Extra Curricular Activities

Monday, November 01, 2010

Piano I struggle with how to categorize extra curricular activities in our home school schedule. There are times that I feel free to use an activity as a field trip or standard item during school, but other times I do not. Do you struggle with this too?

For example, piano. I have a child taking private piano lessons. The instructor is used to having home school kids taking lessons so I can get these scheduled during the day. Can I count that as music for their curriculum or not? See other kids in school have music classes and still might have private piano lessons as well. Hmm…

I am also looking at sports. Can a sport be considered part of physical education? The majority of sports are, once again, extra curricular in schools. I’m just not sure if it’s… HAHAH…. legal?! Can you believe that I feel guilty for using the kids extra curricular stuff on an attendance sheet.

So how do you feel about recording extra curricular activities with a home school schedule? Should it be rolled into attendance for the day or is it simply extra? I still record it as being extra at least.


Kaye Swain - SandwichINK for Grandparents and Caregivers said...

I homeschooled my kids for several years and am now enjoying helping with various homeschooling activities for grandparents and grandchildren.

I definitely believe in including music and physical activities in your curriculum. While there are many schools that consider music and PE extra, there are other schools that DO consider it a regular part of the day, along with other extras such as computer classes, language classes, etc. :)

And don't forget to incorporate getting your "I Voted" sticker and voting into your homeschooling schedule. It makes for great educational activities for the whole family - whether you take them with you or just work on it at home. :)

Amber@ClassicHousewife said...

HI! I don't *have* to record any of that (or anything at all) but I still write stuff like that down. And in my school planner I've started writing down anything and everything educational. Like last week when we made an intentional and educational trip to the grocery store. By writing all that stuff down, it helps two things: One, I can look through and see all the things we're doing because sometimes I forget to think of those little things and wonder if I'm doing enough. Two, if I ever DID have to prove that I'm giving my children a thorough and well rounded education, all of that would help. I'd be able to show that in addition to all of the basics, we're filling in with a variety of other learning opportunities, too.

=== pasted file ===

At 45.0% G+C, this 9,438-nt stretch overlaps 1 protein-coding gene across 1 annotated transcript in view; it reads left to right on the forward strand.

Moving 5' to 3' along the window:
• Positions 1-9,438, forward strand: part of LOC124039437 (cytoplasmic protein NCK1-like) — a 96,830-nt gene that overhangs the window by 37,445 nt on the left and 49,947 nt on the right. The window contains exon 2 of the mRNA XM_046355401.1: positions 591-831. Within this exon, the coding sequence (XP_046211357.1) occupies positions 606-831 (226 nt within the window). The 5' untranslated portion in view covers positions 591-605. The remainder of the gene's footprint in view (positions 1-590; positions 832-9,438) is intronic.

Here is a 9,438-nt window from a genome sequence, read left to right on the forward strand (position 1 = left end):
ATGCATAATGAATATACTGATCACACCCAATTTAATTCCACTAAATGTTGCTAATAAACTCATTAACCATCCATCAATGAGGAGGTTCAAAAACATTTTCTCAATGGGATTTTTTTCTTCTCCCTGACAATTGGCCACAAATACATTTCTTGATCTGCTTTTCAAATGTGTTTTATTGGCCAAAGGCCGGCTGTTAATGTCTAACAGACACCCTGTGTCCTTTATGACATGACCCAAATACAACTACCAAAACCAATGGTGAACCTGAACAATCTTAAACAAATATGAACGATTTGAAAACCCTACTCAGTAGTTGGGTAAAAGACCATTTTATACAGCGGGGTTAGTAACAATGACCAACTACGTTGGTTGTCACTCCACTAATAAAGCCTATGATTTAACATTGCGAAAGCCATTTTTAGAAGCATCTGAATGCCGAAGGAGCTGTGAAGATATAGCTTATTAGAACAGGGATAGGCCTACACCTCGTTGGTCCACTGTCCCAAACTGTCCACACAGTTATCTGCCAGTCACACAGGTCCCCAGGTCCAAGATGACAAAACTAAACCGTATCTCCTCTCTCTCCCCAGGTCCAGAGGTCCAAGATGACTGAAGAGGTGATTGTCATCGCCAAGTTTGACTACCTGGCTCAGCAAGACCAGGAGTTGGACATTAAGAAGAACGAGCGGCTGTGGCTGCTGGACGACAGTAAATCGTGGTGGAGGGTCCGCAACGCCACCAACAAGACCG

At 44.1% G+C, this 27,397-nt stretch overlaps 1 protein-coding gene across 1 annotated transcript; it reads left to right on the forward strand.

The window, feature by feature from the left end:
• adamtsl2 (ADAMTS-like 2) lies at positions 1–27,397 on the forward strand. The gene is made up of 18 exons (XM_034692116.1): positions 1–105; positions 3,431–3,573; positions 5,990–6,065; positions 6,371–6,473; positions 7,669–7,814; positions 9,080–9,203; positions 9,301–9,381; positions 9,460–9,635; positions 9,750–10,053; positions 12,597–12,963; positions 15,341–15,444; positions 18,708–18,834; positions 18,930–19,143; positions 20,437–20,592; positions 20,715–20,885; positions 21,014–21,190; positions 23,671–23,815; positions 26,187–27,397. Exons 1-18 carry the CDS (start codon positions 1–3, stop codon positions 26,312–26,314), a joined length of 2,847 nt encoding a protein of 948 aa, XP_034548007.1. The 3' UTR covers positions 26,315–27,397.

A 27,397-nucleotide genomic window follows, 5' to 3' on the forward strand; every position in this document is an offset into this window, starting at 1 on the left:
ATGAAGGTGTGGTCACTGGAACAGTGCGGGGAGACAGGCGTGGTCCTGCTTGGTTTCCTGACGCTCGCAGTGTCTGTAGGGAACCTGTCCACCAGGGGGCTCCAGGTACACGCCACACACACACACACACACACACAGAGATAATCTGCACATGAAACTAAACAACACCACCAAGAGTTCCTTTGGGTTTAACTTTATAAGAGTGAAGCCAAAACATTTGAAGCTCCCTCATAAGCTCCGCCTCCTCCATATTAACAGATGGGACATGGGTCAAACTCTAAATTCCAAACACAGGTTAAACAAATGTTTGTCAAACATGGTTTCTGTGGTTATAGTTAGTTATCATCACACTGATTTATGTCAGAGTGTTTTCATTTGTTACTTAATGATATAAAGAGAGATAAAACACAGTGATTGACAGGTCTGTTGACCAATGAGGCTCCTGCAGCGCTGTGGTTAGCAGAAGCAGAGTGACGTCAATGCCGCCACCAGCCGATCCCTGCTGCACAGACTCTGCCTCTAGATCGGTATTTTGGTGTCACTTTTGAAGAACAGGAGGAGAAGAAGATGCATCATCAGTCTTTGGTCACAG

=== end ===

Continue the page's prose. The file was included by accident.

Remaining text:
And lastly, even in public school those extra curricular classes still earn credits - so why shouldn't you count them, too? =)
Have a good week!

AprilS said...

Learning piano is a very time-intensive thing. I would think as long as your child is learning some standard music theory as they learn piano, you are fine with it being music. It is obvious you aren't fully comfortable with it, so maybe throw in a lesson where you discuss different instruments. Listen to music and try to pick out each instrument in the orchestra. Get a few penny whistles and play with them too. They aren't as expensive as other instruments and are fun.

Aimee said...

I'm in Texas so I don't have to record any of that. I think that music and any physical education would be part of a regular school curriculum though I think I'd include it in my homeschool one.

L Harris said...

I say to include it in the schedule and not feel guilty about it. As the teacher, how you choose to meet the requirements of your state should be up to you.

Heather said...

I vote for including it too. I was homeschooled growing up, taught at various levels (preschool-college) and now homeschool my own children and am amazed at how much more efficient homeschooling it. We really can pack 'real' learning into everyday situations or the 'extra curriculars' and take advantage of them in a way that just isn't possible in large group/school activities. Most of music class, for example is spent waiting to receive material, waiting for a turn to practice/share/perform and then more waiting to exit the class. One-on-one instruction places your kids at a huge advantage and since as a homeschooler you have time to incorporate daily practice in easier, I would say it should definitely count!


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